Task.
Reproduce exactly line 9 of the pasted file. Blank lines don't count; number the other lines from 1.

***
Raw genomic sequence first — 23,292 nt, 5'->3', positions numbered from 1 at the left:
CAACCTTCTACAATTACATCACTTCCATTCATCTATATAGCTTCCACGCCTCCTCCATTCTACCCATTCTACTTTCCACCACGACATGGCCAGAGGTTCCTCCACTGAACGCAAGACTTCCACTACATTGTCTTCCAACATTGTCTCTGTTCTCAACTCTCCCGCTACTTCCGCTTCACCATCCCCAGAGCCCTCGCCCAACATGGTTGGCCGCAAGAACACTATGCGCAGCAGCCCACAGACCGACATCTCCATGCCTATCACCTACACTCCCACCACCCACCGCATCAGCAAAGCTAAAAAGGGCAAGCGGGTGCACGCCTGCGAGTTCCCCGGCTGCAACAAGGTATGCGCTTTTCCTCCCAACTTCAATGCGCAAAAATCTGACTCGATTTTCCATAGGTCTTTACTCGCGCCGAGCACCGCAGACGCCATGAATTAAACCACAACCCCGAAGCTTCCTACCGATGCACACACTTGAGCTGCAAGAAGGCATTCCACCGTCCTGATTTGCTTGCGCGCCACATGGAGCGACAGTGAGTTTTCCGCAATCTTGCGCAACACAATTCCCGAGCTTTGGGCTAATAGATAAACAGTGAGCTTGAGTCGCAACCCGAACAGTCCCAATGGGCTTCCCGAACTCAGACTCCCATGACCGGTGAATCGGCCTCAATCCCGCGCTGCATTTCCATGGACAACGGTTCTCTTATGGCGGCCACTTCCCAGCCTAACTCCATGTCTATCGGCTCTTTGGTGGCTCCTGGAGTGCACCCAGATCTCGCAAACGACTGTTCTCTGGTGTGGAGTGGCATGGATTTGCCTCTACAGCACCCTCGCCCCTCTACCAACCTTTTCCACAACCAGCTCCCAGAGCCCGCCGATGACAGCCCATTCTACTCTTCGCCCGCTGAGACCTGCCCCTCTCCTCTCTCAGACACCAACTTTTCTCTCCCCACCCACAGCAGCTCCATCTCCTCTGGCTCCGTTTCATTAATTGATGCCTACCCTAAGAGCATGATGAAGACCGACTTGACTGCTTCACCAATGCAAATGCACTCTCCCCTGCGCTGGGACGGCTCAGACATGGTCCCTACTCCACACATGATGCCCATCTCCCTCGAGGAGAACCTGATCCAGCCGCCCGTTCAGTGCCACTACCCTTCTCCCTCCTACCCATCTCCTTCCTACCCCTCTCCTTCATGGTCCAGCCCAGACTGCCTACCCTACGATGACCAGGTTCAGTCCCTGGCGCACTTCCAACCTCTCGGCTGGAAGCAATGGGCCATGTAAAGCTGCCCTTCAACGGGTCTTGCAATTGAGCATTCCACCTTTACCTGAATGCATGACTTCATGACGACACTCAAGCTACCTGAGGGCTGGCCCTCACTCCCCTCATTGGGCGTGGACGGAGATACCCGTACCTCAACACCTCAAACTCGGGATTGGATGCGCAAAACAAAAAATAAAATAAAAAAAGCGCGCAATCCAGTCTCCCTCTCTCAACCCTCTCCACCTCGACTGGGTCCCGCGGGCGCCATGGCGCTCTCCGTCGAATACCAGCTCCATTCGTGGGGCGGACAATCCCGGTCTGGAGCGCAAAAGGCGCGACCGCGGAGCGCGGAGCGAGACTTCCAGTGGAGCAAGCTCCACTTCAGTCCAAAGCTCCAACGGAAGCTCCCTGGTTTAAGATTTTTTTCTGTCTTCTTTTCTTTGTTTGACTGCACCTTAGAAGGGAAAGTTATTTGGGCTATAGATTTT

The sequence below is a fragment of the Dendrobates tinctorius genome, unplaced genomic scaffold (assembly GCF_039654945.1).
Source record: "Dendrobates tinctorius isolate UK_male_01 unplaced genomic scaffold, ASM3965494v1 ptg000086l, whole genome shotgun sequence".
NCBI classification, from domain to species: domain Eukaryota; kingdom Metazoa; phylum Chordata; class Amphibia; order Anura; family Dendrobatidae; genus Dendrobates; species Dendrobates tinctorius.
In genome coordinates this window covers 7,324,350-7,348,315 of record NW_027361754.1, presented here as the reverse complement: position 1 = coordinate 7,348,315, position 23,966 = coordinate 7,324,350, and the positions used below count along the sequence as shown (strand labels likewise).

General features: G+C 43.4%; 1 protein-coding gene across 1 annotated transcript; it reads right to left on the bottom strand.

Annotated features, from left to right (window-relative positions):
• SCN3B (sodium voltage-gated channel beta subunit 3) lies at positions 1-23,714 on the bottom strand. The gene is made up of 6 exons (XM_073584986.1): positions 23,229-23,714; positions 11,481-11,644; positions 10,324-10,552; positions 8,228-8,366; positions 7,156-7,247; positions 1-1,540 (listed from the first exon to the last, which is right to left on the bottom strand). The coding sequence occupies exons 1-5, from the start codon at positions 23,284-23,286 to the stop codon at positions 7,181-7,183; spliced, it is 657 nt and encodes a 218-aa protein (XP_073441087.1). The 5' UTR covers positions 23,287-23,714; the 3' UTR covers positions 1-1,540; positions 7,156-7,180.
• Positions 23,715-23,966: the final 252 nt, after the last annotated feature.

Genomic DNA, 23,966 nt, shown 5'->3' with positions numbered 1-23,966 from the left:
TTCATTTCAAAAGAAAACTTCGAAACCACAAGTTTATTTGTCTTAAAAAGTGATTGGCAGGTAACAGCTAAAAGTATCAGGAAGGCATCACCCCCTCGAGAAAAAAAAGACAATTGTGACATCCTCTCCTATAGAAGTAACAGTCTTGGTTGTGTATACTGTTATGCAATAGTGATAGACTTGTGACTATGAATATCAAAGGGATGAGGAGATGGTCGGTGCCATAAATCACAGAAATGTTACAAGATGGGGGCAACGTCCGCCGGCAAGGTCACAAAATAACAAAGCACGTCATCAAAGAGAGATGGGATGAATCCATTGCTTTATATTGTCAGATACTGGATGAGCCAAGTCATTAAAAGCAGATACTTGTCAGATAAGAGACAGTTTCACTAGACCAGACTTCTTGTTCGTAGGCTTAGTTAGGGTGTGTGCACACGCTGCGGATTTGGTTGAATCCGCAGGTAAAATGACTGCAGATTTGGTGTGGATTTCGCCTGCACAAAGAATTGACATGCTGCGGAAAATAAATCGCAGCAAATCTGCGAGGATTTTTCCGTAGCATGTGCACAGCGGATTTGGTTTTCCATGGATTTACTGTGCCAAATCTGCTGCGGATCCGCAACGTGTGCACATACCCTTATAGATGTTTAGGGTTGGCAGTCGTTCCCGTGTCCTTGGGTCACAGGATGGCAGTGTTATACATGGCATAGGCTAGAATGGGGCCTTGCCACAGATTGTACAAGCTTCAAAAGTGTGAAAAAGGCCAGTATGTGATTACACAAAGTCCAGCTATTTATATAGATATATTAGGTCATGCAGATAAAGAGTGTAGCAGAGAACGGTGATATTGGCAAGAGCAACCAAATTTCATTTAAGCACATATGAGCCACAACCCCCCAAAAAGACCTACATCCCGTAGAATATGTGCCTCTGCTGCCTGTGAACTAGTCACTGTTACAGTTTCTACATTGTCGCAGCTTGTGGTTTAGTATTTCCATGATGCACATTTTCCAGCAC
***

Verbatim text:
• SCN3B (sodium voltage-gated channel beta subunit 3) lies at positions 1-23,714 on the bottom strand. The gene is made up of 6 exons (XM_073584986.1): positions 23,229-23,714; positions 11,481-11,644; positions 10,324-10,552; positions 8,228-8,366; positions 7,156-7,247; positions 1-1,540 (listed from the first exon to the last, which is right to left on the bottom strand). The coding sequence occupies exons 1-5, from the start codon at positions 23,284-23,286 to the stop codon at positions 7,181-7,183; spliced, it is 657 nt and encodes a 218-aa protein (XP_073441087.1). The 5' UTR covers positions 23,287-23,714; the 3' UTR covers positions 1-1,540; positions 7,156-7,180.